Not many people know about the ocean and rainforest that sit in the middle of the Arizona desert, just outside Tucson. They’re contained within a funky-looking three-acre glass building that houses a project known as Biosphere 2. Created in the 1990s, with the noble goal of researching and developing self-sustaining space-colonization technology, Biosphere 2 is a tiny microcosm of Earth’s biomes. That feels more relevant than ever, doesn’t it?
While scientists did gather valuable data and learn a lot from the biodome, Biosphere 2 is probably best known for the two missions carried out inside between 1991 and 1994—the second of which was called off early after a dispute got more than a little out of hand. We’re talking “Big Brother” levels of interpersonal drama. But the coolest part of Biosphere 2 is that you can still tour it today.
The first mission in Biosphere 2 (so named because, technically, Earth is “Biosphere 1”) was highly publicized. Eight brave crew members locked themselves in the Biosphere for two years, determined to survive on their own with no outside help. The goal was to see if Earth’s ecosystems could be successfully manufactured and maintained elsewhere in the galaxy, should we need to bail on this planet. It could also be used to study the manipulation of a biospheric system without messing up the delicate balance that keeps our planet able to sustain life.
It was not an easy two years of study for the Biospherians locked inside. Wildly fluctuating CO2 levels, ant and cockroach populations inside growing at an alarming rapid rate, the loss of crucial pollinating insect populations, and other unforeseen issues made things hard. On top of that, the psychological strain of being locked in a closed environment with others was brutal.
There were also rumors of smuggled supplies and oxygen being replenished from the outside, widespread criticism of the experiment from other scientists, suspicions of ulterior motives, constant hunger from the strict but nutrient-rich diet, low morale, injuries, and, at times, disputes between the crew (and love stories; two Biospherians got married immediately after the mission ended). Despite all this, the project was deemed enough of a success to justify a second mission.
That ended up not being a super great idea. Within weeks of the 10-month-long mission’s start, a disagreement among those in charge led to on-site management being ousted by federal marshals bearing a restraining order. Several former crew members broke into the facility to warn the current crew about the new management. A few days later, the former crew members vandalized the building, smashing glass planes and opening doors to let in outside air. On top of this, multiple crew members left mid-mission and the company that ran the experiments, Space Biospheres Ventures, was dissolved.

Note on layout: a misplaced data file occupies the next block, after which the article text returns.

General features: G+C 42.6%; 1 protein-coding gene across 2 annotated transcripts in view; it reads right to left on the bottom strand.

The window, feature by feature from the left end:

Still, the crew trooped on for a bit longer. The mission was eventually shut down prematurely, seven months in. It’s extra
The iconic building was kept around and put to good use by various researchers for different studies. Today it is operated by the University of Arizona, who uses the facility for research, mostly regarding the terrestrial water cycle. Since its Biosphere mission days, it has provided valuable data relevant to ecology, atmospheric science, soil geochemistry, and climate change. So even though those elaborate missions may not have gone to plan, a lot of good has come from the biodome.
Today, the university offers in-depth tours of Biosphere 2 to visitors. Beyond getting an up-close look at a massive, meticulously engineered science experiment, you can also see oceans with coral reefs, sandy deserts, lush rainforests, and more, all in a tour that lasts less than two hours.
Of course, one doesn’t need a fancy biodome to learn about space colonization and wild ecosystems when in Tucson. The city is a mecca for curious minds looking to learn about everything from our home planet to the furthest reaches of the universe. Dive into the natural and human history of Tucson’s backyard at the Arizona-Sonora Desert Museum, or get a one-of-a-kind look at our solar system at Kitt Peak National Observatory.
Don’t overlook the Pima Air and Space Museum, either. They display hundreds of historically important aircraft (including a Lockheed SR-71 Blackbird) and offer tours of the nearby AMARG airplane boneyard, where 4,000 retired and decommissioned planes are stored. Honestly, it might be the one place in Tucson that can rival Biosphere 2 for wild history and fascinating science.